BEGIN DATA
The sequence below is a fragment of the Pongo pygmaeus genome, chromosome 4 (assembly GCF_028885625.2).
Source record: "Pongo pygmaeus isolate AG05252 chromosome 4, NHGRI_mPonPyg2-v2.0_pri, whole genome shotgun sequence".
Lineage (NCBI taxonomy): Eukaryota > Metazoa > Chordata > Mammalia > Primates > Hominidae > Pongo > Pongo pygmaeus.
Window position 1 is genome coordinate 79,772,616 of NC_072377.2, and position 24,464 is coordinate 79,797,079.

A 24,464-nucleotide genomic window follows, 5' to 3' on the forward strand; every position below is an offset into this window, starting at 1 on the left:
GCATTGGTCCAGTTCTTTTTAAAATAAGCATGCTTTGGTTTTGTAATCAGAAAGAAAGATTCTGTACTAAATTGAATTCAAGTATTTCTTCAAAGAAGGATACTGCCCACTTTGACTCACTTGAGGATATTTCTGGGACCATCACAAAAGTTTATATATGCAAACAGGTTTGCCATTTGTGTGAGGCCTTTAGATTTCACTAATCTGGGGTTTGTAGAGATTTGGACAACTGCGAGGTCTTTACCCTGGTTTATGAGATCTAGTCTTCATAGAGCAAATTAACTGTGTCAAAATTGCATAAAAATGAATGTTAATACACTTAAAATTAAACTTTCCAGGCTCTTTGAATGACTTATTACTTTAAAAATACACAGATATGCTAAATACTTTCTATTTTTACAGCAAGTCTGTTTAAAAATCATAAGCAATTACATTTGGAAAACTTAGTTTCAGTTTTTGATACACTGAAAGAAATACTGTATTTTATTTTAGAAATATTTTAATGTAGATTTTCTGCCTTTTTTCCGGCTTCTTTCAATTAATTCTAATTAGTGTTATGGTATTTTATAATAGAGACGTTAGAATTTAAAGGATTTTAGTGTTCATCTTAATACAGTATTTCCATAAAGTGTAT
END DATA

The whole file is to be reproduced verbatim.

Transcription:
The sequence below is a fragment of the Pongo pygmaeus genome, chromosome 4 (assembly GCF_028885625.2).
Source record: "Pongo pygmaeus isolate AG05252 chromosome 4, NHGRI_mPonPyg2-v2.0_pri, whole genome shotgun sequence".
Lineage (NCBI taxonomy): Eukaryota > Metazoa > Chordata > Mammalia > Primates > Hominidae > Pongo > Pongo pygmaeus.
Window position 1 is genome coordinate 79,772,616 of NC_072377.2, and position 24,464 is coordinate 79,797,079.

A 24,464-nucleotide genomic window follows, 5' to 3' on the forward strand; every position below is an offset into this window, starting at 1 on the left:
GCATTGGTCCAGTTCTTTTTAAAATAAGCATGCTTTGGTTTTGTAATCAGAAAGAAAGATTCTGTACTAAATTGAATTCAAGTATTTCTTCAAAGAAGGATACTGCCCACTTTGACTCACTTGAGGATATTTCTGGGACCATCACAAAAGTTTATATATGCAAACAGGTTTGCCATTTGTGTGAGGCCTTTAGATTTCACTAATCTGGGGTTTGTAGAGATTTGGACAACTGCGAGGTCTTTACCCTGGTTTATGAGATCTAGTCTTCATAGAGCAAATTAACTGTGTCAAAATTGCATAAAAATGAATGTTAATACACTTAAAATTAAACTTTCCAGGCTCTTTGAATGACTTATTACTTTAAAAATACACAGATATGCTAAATACTTTCTATTTTTACAGCAAGTCTGTTTAAAAATCATAAGCAATTACATTTGGAAAACTTAGTTTCAGTTTTTGATACACTGAAAGAAATACTGTATTTTATTTTAGAAATATTTTAATGTAGATTTTCTGCCTTTTTTCCGGCTTCTTTCAATTAATTCTAATTAGTGTTATGGTATTTTATAATAGAGACGTTAGAATTTAAAGGATTTTAGTGTTCATCTTAATACAGTATTTCCATAAAGTGTAT